Deadpool (2016) – Review

Deadpool (2016) Poster

Directed by Tim Miller

Written by Rhett Reese and Paul Wernick

Cast: Ryan Reynolds, Morena Baccarin, Ed Skrein, Stefan Kapicic, and Brianna Hildebrand

Length: 1 hour and 48 minutes

Genre: Action, adventure, comedy

MPAA Rating: R

Description from IMDB:

“A fast-talking mercenary with a morbid sense of humor is subjected to a rogue experiment that leaves him with accelerated healing powers and a quest for revenge.”

Wade Wilson (Ryan Reynolds), a former-soldier-turned-mercenary, meets the love of his life, Vanessa (Morena Baccarin), at a bar where local mercenaries and seedy characters hang out. After a montage of love-making, it is clear that the two are compatible in the way that puzzle pieces fit together, and their brief moment of happiness is interrupted when Wade finds out he has stage-four cancer. In a bid to seek a cure, he is contacted by a representative for the mysterious Ajax (Ed Skrein), a.k.a. Francis, who offers him the chance to become a superhero and have his cancer cured. After agreeing, he finds out that this was a Faustian deal, and he is horribly deformed by his mutation. Seeking revenge on Francis, Wade takes on the moniker Deadpool and hunts down the man who destroyed his life.

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Do a barrel roll!

The story in Deadpool (2016) hops around in time. We meet Deadpool on the way to kill Francis, but then have to backtrack to how he met Vanessa, was diagnosed with cancer, got deformed, and then found Francis. Montages help to show time passing and allow for the plot to keep its pace without getting bogged down by the backstory. These flashbacks are interspersed with the main timeline that eventually catches up when Wade loses Francis after the intervention of Colossus (Stefan Kapicic) and Negasonic Teenage Warhead (Brianna Hildebrand) from the X-Men.

The action and violence are highly stylized and brutal. One of the most iconic scenes, due to Deadpool leaving behind his ammo bag, finds him taking on multiple enemies with only twelve bullets. As he takes them down one by one, he counts each shell, regardless of whether they make a kill or not. The CGI, which this film uses heavily, is very well-done so that it is often difficult to see the transition between it and live action. A lot of the film was also shot on green screen, which makes sense (I mean, they only paid for two X-Men, why build an entire mansion set that would be used in two scenes?).

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Breakin’ all the rules…erm…narrative walls.

In the original comics, the Merc with a Mouth is known for his wise-cracks and jokes, as well as breaking the fourth wall and commenting to readers in his comments. This is kept up in the film, which leads to many moments of levity and an understanding of Deadpool’s character. We see all of the torture he undergoes, his relationship with Vanessa, and his line of work so it all makes sense when he goes on his revenge murder spree. However, he also struggles with his past and penchant for violence, knowing that he cannot be a stereotypical hero despite Colossus’s attempts to bring him into the fold.

Deadpool (2016) was an absolute box office smash when it came out two years ago, and its sequel did just as well. Though there have been R-rated and gory comic book movies in the past, none ever rose to the prominence in popular culture as this revenge tale with a twist. It is a testament to what can happen when casting, writing, and directing all work in conjunction with a character who is outrageous and likeable despite his flaws. Though it is technically a superhero movie, it combines comedy, violence, drama, and tragedy in such a way as to create a compelling story that was executed with maximum effort.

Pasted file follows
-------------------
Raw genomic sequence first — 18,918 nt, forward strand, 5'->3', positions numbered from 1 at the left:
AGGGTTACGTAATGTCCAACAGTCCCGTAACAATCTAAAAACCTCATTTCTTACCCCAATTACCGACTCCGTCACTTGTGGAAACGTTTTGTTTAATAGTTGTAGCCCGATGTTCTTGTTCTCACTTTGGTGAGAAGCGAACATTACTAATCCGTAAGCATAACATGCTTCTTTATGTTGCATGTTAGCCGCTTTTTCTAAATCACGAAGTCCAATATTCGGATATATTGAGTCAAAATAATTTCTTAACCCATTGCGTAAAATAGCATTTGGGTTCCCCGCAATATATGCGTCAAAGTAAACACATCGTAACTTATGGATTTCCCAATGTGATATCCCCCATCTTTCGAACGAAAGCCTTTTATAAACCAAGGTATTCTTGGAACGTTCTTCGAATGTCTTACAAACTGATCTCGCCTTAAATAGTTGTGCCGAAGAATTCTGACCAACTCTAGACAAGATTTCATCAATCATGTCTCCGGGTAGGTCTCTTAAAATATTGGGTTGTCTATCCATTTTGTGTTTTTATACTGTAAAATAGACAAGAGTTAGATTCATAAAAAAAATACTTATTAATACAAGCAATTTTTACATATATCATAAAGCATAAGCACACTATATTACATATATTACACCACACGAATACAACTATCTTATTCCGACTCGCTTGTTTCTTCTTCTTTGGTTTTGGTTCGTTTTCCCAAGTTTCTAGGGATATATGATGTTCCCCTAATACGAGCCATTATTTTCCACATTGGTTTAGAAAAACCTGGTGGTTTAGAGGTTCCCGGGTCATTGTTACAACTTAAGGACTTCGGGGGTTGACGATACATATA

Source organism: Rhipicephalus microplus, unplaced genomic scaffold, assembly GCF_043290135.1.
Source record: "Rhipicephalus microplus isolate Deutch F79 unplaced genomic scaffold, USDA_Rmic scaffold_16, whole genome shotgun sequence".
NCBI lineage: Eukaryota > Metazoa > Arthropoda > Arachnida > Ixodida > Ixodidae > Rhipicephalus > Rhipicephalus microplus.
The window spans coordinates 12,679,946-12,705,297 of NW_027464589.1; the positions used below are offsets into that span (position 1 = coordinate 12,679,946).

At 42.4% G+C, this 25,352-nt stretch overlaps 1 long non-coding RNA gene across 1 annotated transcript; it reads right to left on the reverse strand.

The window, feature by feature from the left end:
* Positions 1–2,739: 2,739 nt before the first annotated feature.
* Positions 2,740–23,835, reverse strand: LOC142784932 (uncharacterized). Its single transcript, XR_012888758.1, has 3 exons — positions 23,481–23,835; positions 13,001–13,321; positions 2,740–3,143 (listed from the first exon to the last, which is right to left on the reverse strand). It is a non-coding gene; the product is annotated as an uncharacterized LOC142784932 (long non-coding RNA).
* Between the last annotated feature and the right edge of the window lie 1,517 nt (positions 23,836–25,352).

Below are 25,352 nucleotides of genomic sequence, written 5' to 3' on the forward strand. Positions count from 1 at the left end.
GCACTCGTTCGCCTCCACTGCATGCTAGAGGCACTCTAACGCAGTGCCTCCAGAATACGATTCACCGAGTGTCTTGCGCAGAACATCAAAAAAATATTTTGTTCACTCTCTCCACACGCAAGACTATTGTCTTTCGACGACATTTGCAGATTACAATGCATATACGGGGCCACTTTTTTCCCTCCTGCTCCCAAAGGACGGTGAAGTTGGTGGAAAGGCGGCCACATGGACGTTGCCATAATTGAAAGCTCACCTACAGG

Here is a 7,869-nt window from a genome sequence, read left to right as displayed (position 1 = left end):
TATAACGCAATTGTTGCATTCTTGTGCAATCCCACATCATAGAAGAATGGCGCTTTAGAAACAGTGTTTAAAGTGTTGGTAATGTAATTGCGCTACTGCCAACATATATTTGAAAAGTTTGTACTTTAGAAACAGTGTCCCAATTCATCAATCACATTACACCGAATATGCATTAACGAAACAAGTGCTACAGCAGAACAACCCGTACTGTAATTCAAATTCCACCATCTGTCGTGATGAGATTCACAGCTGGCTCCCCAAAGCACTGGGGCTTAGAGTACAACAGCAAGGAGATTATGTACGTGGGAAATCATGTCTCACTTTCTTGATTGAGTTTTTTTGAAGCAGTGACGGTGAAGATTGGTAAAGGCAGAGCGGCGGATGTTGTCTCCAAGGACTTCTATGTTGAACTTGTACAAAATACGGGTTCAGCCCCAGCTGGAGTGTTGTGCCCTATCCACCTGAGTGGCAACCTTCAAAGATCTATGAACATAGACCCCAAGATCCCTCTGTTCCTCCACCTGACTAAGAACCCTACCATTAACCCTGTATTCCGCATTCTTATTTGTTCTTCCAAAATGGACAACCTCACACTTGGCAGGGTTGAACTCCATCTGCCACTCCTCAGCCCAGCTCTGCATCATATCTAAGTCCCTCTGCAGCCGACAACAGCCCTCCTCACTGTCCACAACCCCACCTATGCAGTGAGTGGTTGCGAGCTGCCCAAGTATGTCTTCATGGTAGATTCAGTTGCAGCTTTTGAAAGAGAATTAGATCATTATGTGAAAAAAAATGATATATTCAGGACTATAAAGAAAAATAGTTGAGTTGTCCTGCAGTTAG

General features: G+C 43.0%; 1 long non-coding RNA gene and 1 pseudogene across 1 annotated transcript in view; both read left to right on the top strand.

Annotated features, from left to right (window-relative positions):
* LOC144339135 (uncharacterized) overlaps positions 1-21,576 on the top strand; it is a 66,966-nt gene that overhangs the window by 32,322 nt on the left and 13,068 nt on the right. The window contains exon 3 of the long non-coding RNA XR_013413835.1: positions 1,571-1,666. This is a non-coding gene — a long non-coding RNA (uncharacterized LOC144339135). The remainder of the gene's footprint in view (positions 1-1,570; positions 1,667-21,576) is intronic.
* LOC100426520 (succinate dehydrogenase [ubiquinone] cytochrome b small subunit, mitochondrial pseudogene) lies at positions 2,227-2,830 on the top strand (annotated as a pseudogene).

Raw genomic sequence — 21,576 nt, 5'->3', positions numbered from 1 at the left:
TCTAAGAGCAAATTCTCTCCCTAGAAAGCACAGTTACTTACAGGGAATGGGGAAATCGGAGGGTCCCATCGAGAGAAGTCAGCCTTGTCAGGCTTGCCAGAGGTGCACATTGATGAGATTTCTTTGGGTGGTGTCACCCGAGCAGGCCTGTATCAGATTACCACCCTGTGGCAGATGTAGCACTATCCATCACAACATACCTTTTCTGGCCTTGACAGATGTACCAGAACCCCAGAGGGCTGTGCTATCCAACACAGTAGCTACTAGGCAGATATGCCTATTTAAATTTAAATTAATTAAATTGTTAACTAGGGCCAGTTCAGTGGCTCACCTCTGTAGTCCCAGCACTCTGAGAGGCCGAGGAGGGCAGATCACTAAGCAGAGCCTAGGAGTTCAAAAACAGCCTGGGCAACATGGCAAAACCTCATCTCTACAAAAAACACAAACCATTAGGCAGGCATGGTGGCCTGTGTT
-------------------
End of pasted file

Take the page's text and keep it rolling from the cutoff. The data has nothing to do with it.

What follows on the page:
Verdict: 4 chimichangas out of 5

Recommended for: Fans of Deadpool, people with an immature sense of humor, jaded superhero movie fans, comic book geeks, fans of fourth-wall breaks, and people who didn’t enjoy Green Lantern (2011).

Not recommended for: Francis, children, the squeamish, those who dislike blood and gore, overly-mature people, people who dislike Ryan Reynolds, jocks, and people who enjoyed Green Lantern (2011).

The images featured in this post can be found through the hyperlinks below.
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20 thoughts on “Deadpool (2016) – Review

  1. I am more of a DC fan than Marvel and I haven’t even watched Green Lantern solely based on word of mouth. I don’t need that kinda crap in my life. This movie though was so good and I loved the little jokes it made about its budget throughout it. Great review!

    Liked by 2 people

  2. While I agree Green Lantern is a bad film (two villains in an origin story, really?…oh and Ryan Reynolds’ Hal Jordan is basically a rip-off of pre-Deadpool Wade Wilson even though GL was filmed 5 years before and doesn’t go with the tone of the film), however there was one element that was perfect (at least to me) and that was Blake Lively as Carol Ferris. And because the film was so bad we were robbed of Lively being Star Sapphire, who could have been a fantastic villain in a future GL.

    Anyways back to Deadpool which was simply hilarious. I could not stop laughing or just wearing a big smile on my face when I first watched this film.

    Liked by 2 people

  3. I loved this movie, it beat my expectations. I guess Ryan Reynolds was cut out for this role, anyone else might have made a mess of it.

    The problem now is I can’t imagine him donning any other role/character…I mean unless his character is doing trash talking.

    Liked by 1 person

  4. A great movie, and another step in the process of broadening and redefining the comic book-based movie genre 🙂 The sequel is pretty good as well, though obviously not so original 😉

    Liked by 2 people

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